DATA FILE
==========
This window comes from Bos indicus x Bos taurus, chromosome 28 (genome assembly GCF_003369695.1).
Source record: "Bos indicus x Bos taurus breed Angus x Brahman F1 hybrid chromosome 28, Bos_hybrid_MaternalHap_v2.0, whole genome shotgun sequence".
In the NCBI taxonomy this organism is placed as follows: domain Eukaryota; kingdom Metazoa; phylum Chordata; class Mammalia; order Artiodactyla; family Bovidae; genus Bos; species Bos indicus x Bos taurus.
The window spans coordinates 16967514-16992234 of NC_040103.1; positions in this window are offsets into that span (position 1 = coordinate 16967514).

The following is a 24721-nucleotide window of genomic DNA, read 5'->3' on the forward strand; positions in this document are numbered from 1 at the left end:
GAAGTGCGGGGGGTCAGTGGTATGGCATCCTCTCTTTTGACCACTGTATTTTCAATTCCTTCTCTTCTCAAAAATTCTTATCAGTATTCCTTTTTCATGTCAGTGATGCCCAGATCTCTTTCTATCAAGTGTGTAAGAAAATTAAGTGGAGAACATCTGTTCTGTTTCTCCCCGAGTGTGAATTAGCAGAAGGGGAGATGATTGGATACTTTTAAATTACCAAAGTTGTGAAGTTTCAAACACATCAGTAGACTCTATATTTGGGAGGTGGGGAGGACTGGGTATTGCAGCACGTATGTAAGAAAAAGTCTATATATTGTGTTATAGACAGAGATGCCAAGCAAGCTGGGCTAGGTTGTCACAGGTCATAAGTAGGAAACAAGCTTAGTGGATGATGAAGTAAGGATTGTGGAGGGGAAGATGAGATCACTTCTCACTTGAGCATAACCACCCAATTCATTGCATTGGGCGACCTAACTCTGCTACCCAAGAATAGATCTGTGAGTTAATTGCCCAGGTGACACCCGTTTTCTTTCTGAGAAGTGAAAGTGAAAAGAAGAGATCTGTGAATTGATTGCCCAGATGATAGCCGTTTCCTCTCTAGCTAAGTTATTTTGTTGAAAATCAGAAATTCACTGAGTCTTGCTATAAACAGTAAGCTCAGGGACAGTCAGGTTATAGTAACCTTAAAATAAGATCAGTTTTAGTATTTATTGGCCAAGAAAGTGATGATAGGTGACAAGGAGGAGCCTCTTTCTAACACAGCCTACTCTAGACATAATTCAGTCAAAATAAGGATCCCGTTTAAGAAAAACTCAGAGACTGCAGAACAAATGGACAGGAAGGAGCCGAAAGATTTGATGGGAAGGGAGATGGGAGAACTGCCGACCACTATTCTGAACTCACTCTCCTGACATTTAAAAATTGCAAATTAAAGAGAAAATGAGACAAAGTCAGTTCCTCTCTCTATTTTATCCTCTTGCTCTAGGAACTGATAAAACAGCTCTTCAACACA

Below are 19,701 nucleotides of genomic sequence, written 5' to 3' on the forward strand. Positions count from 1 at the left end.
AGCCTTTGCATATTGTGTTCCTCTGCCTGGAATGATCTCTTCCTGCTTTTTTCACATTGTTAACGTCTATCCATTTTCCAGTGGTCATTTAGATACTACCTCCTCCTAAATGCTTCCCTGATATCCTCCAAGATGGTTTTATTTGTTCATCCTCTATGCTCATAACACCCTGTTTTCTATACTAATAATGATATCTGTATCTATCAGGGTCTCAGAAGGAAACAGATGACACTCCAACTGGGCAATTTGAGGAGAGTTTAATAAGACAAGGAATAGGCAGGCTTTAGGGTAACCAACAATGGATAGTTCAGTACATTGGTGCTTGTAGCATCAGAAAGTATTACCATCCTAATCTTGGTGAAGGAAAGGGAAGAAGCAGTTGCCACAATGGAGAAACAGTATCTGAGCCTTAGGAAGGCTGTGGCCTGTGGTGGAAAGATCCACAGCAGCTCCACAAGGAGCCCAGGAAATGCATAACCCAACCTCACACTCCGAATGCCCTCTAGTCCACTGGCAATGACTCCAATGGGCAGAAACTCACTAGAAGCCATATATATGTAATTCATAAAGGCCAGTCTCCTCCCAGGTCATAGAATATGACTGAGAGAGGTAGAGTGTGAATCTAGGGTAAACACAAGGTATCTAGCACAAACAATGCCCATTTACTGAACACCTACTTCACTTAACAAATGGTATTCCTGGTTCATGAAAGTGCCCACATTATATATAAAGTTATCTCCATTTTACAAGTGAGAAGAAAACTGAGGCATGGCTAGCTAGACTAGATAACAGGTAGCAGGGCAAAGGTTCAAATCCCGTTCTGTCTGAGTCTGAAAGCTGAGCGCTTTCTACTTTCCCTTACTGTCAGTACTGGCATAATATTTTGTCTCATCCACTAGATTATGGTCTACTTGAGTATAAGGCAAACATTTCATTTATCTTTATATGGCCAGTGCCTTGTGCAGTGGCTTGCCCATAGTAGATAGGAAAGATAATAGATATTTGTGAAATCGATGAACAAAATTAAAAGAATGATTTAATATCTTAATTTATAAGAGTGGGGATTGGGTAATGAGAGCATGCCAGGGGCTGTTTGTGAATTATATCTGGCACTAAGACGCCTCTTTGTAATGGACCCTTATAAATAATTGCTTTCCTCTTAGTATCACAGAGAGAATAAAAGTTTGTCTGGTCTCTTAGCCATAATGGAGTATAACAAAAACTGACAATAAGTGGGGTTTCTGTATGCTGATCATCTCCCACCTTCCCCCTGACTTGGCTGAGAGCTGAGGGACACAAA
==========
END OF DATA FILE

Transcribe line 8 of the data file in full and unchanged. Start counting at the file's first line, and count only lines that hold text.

AGCCTTTGCATATTGTGTTCCTCTGCCTGGAATGATCTCTTCCTGCTTTTTTCACATTGTTAACGTCTATCCATTTTCCAGTGGTCATTTAGATACTACCTCCTCCTAAATGCTTCCCTGATATCCTCCAAGATGGTTTTATTTGTTCATCCTCTATGCTCATAACACCCTGTTTTCTATACTAATAATGATATCTGTATCTATCAGGGTCTCAGAAGGAAACAGATGACACTCCAACTGGGCAATTTGAGGAGAGTTTAATAAGACAAGGAATAGGCAGGCTTTAGGGTAACCAACAATGGATAGTTCAGTACATTGGTGCTTGTAGCATCAGAAAGTATTACCATCCTAATCTTGGTGAAGGAAAGGGAAGAAGCAGTTGCCACAATGGAGAAACAGTATCTGAGCCTTAGGAAGGCTGTGGCCTGTGGTGGAAAGATCCACAGCAGCTCCACAAGGAGCCCAGGAAATGCATAACCCAACCTCACACTCCGAATGCCCTCTAGTCCACTGGCAATGACTCCAATGGGCAGAAACTCACTAGAAGCCATATATATGTAATTCATAAAGGCCAGTCTCCTCCCAGGTCATAGAATATGACTGAGAGAGGTAGAGTGTGAATCTAGGGTAAACACAAGGTATCTAGCACAAACAATGCCCATTTACTGAACACCTACTTCACTTAACAAATGGTATTCCTGGTTCATGAAAGTGCCCACATTATATATAAAGTTATCTCCATTTTACAAGTGAGAAGAAAACTGAGGCATGGCTAGCTAGACTAGATAACAGGTAGCAGGGCAAAGGTTCAAATCCCGTTCTGTCTGAGTCTGAAAGCTGAGCGCTTTCTACTTTCCCTTACTGTCAGTACTGGCATAATATTTTGTCTCATCCACTAGATTATGGTCTACTTGAGTATAAGGCAAACATTTCATTTATCTTTATATGGCCAGTGCCTTGTGCAGTGGCTTGCCCATAGTAGATAGGAAAGATAATAGATATTTGTGAAATCGATGAACAAAATTAAAAGAATGATTTAATATCTTAATTTATAAGAGTGGGGATTGGGTAATGAGAGCATGCCAGGGGCTGTTTGTGAATTATATCTGGCACTAAGACGCCTCTTTGTAATGGACCCTTATAAATAATTGCTTTCCTCTTAGTATCACAGAGAGAATAAAAGTTTGTCTGGTCTCTTAGCCATAATGGAGTATAACAAAAACTGACAATAAGTGGGGTTTCTGTATGCTGATCATCTCCCACCTTCCCCCTGACTTGGCTGAGAGCTGAGGGACACAAA